|Tri vs. Road (what are the differences?)||Tony|
Nov 11, 2001 3:26 PM
|Hi, I've recently been interested in getting into cycling. I've seen people race on the television in Europe (Tour de France) and i've also seen people in Triathalon competitions ( IronMan). Competitors in both seem to have slightly diff types of bikes. From what i can see, the tri handlebars seem to be diff, more leaning forward..what benifit does that offer? Also, what does aggresive geometry mean? how does that differ from non-aggresive geometry? does it make you faster? Which type of bike is more comfortable? also wheels.. what is 650c vs 700c? is that the diameter of the wheel?
thanks for any advice.
|Tri's include a swim and run where the Tour is just bike||spookyload|
Nov 12, 2001 11:24 PM
|Just kidding. Just spent last weekend working Ironman Florida and am amazed by these athelete's. I mountain bike race and road ride for training, and can't imagine the training these guys go through. One guy was saying he rides in the morning, swims at lunch, rides again after work or runs depending on the day. What a monster! As for the bike questions, more agressive means you are farther forward on the bike so as to put you on the aero bars more comfortably. Some bikes won't allow for this, so they put seatposts on that have a forward bend to get you into that position. It will put you in an aero postion with more comfort that way. Most tir geeks use 650c wheels, but some use 700c. I think the 700c wheels are people who do both. The 650c wheels are supposed to accelerate faster, which doesn't make since as the bike portion is a sustained effort and not a sprint. All it really does is lower you gear ratio and force you to ride a bigger gear to attain the same speed. I don't know where that standard started, but it really doesn't make sense. Most tri people just buy what the others have, which is why they use 650c wheels in my opion. You need to decide what you want to do because the bikes make a difference.|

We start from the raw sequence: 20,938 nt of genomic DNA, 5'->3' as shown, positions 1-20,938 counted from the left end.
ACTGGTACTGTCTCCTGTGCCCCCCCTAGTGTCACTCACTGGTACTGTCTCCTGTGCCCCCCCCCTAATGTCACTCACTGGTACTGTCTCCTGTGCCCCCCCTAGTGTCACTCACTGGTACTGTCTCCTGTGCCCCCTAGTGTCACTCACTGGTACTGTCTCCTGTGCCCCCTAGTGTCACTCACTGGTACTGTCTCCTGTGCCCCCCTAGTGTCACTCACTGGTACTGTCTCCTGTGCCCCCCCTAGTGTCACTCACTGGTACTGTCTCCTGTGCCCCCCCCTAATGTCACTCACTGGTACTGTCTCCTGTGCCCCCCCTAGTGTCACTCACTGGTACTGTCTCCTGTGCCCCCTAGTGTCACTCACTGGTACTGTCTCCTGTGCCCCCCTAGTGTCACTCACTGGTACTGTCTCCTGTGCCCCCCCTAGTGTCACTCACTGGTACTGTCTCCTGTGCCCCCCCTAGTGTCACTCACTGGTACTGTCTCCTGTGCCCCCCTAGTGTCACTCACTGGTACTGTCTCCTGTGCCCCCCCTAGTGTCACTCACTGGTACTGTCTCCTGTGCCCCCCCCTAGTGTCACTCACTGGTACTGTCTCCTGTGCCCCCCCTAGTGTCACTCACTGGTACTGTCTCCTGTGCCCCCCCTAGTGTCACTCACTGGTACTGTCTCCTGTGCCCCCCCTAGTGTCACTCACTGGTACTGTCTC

|Comments on 650 wheels & forward seatposts||brider|
Nov 13, 2001 9:17 AM
|Actually, there are benefits when climbing as well. Historically, the smaller front wheel allows for closer drafting (ala the funny bikes used in track pursuit, though drafting isn't allowed in most age group triathlons), and allows a lower handlebar for a more "aero" position. For many people, the size of the bike far outweighs any benefit that the 650 front wheel allows as to a lower handlebar. For smaller riders (on, say, a 50cm bike or smaller), the benefit is there, plus the added benefit of no toe overlap on the front wheel. |
As for the forward seatpost ona standard road geometry -- this is something that was done early on in triathlon history, and is still used sometimes to this day, but is a dubious compromise. This tends to place too much of the riders weight on the front wheel, negetively affecting handling. The triathlon specific geometries have a longer front-center to more evenly distribute the riders weight and maintain good handling characteristics.